Judge blocks oil, gas drilling over impacts on climate change

District Judge Rudolph Contreras ruled the U.S. government must consider the cumulative nature of climate change when leasing public lands for oil and gas drilling. His ruling will block drilling across about 500 square miles in Wyoming.

Brennan Linsley/AP
Workers tend to a well head during a hydraulic fracturing operation outside Rifle, Colo., on March 29, 2013. A judge has ruled to block oil and gas drilling across about 500 square miles in Wyoming, citing its impacts on climate change.

A judge blocked oil and gas drilling across almost 500 square miles in Wyoming and said the U.S. government must consider climate change impacts more broadly as it leases huge swaths of public land for energy exploration.

The order marks the latest in a string of court rulings over the past decade – including one last month in Montana – that have faulted the United States for inadequate consideration of greenhouse gas emissions when approving oil, gas, and coal projects on federal land.

U.S. District Judge Rudolph Contreras in Washington appeared to go a step further than other judges in his order issued late Tuesday.

Previous rulings focused on individual lease sales or permits. But Judge Contreras said that when the U.S. Bureau of Land Management (BLM) auctions public lands for oil and gas leasing, officials must consider emissions from past, present, and foreseeable future oil and gas leases nationwide.

"Given the national, cumulative nature of climate change, considering each individual drilling project in a vacuum deprives the agency and the public of the context necessary to evaluate oil and gas drilling on federal land," Judge Contreras wrote.

The ruling coincides with an aggressive push by President Donald Trump's administration to open more public lands to energy development.

It came in a lawsuit that challenged leases issued in Wyoming, Utah, and Colorado in 2015 and 2016, during former President Barack Obama's administration.

Only the leases in Wyoming were immediately addressed in Judge Contreras' ruling. It blocks federal officials from issuing drilling permits until they conduct a new environmental review looking more closely at greenhouse gas emissions.

The case was brought by two advocacy groups, WildEarth Guardians and Physicians for Social Responsibility.

WildEarth Guardians climate program director Jeremy Nichols predicted the ruling would have much bigger implications than a halt to drilling in some areas of Wyoming, assuming the government does what Judge Contreras has asked.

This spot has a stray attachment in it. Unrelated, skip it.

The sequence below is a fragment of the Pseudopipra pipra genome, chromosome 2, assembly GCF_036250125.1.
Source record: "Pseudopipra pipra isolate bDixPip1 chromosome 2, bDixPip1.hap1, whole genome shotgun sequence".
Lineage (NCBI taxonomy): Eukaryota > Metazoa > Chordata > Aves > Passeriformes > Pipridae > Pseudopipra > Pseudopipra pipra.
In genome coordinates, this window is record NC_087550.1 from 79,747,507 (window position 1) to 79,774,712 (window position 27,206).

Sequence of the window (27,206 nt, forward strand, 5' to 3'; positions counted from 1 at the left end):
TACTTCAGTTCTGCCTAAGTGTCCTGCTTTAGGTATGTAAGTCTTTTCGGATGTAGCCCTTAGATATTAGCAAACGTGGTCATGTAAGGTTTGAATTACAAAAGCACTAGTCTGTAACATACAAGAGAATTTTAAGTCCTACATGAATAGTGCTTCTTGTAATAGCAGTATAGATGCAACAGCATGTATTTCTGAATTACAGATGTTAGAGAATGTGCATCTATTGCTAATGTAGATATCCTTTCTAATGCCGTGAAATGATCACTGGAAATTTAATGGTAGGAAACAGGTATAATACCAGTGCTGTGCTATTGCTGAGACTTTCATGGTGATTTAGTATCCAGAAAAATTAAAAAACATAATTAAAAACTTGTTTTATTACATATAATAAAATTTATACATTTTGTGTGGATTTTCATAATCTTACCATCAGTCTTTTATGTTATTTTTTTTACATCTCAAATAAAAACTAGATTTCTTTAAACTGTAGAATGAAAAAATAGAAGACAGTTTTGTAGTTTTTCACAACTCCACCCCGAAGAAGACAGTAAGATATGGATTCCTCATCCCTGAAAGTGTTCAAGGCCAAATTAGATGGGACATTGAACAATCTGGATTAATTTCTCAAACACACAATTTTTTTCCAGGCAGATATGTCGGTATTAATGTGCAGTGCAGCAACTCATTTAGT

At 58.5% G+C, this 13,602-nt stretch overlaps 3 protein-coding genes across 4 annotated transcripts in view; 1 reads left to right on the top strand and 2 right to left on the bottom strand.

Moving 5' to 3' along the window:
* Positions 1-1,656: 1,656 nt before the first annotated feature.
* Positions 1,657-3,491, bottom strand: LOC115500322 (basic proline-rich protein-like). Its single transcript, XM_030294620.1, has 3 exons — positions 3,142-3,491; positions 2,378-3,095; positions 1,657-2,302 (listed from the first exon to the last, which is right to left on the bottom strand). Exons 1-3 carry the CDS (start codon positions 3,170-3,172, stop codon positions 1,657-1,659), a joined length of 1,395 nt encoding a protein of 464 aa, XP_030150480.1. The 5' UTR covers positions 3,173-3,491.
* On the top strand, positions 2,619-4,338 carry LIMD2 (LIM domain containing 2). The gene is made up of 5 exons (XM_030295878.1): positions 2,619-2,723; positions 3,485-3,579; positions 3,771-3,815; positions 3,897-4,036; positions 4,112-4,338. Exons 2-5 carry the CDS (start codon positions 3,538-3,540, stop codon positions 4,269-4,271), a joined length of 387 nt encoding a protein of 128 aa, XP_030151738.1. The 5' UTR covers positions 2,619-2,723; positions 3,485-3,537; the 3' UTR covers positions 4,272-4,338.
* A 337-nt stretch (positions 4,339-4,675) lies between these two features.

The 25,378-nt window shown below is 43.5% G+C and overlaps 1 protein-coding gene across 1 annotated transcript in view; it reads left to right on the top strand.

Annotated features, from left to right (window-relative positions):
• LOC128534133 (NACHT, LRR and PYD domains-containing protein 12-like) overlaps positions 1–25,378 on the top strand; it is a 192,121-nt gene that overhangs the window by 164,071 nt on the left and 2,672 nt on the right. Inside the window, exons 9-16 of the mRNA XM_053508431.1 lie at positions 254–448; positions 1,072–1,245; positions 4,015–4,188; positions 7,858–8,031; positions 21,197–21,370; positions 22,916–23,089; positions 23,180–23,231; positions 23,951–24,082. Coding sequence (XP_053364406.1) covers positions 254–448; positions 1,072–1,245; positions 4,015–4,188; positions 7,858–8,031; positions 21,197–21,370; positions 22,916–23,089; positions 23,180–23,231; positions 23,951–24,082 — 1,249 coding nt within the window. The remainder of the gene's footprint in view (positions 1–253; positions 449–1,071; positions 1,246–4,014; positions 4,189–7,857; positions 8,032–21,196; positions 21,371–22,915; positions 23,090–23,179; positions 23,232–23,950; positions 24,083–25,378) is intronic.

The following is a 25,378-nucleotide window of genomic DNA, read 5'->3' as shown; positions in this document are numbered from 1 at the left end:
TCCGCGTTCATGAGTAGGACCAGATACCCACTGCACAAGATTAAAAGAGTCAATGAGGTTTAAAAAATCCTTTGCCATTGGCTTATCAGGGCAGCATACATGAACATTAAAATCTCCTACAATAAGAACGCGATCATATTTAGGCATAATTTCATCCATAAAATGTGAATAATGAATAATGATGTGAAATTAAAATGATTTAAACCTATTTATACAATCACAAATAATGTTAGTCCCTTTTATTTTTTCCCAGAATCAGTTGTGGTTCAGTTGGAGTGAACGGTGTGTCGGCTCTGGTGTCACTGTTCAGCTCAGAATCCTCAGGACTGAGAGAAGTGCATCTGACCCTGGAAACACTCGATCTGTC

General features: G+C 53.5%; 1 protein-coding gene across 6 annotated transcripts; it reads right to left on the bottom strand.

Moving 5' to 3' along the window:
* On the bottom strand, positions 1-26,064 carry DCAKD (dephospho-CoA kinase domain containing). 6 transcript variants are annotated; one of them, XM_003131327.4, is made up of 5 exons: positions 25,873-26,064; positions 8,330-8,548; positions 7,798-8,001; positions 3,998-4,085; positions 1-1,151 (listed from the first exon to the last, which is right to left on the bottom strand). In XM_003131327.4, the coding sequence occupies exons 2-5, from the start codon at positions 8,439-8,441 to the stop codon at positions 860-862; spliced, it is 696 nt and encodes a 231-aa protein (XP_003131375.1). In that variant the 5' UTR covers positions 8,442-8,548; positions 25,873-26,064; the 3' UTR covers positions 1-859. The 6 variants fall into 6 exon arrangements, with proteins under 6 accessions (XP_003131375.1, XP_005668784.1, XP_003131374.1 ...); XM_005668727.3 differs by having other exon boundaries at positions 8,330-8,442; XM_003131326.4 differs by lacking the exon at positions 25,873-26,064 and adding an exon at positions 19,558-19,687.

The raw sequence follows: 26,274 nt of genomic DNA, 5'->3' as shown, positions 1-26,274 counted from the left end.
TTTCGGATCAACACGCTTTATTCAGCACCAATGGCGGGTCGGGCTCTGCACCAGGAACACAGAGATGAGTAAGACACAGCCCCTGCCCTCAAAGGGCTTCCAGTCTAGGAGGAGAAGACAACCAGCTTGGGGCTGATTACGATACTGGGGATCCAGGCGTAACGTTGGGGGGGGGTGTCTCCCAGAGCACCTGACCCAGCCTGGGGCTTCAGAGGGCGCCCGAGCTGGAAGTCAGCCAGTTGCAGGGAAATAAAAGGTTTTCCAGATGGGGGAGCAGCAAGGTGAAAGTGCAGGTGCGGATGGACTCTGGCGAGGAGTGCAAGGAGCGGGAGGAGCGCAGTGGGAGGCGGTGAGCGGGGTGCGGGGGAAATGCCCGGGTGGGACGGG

"This is the Holy Grail ruling we've been after, especially with oil and gas," Mr. Nichols said. "It calls into question the legality of oil and gas leasing that's happening everywhere."

Wyoming Gov. Mark Gordon criticized the ruling, saying carbon emissions shouldn't be reduced at the expense of workers who provide reliable and affordable energy.

"Bringing our country to its knees is not the way to thwart climate change. We need solutions not grandstanding," said Governor Gordon, a Republican.

Federal officials were reviewing the court ruling to determine its implications and had no further comment, BLM spokeswoman Kristen Lenhardt said.

Emissions from extracting and burning fossil fuels from federal land generates the equivalent of 1.4 billion tons annually of the greenhouse gas carbon dioxide, according to a November report from the U.S. Geological Survey. That's equivalent to almost one-quarter of total U.S. carbon dioxide emissions.

Companies paid more than $6.5 billion to produce oil, gas, and coal from federal lands and waters in 2017, according to the most recent government figures. The money is split between the federal government and states where the extraction occurs.

Kathleen Sgamma with the Western Energy Alliance, which lobbies on behalf of the oil industry, said the BLM already was analyzing emissions appropriately under rules set up during the Obama administration.

Following previous court rulings over climate change, the BLM has gone back and reconsidered the effects of fossil fuels and then re-affirmed its approvals of projects.

That could happen again in this case, with further studies done before drilling is allowed to proceed, said Harry Weiss, an environmental lawyer based in Philadelphia whose clients have included oil and gas companies.

"This decision should not be interpreted as a ban on leasing activities," Mr. Weiss said. "The court is not ruling on whether it's thumbs up or thumbs down. The court is simply grading how the administration did analyzing the issues."

This story was reported by The Associated Press. Mead Gruver reported from Cheyenne, Wyoming.

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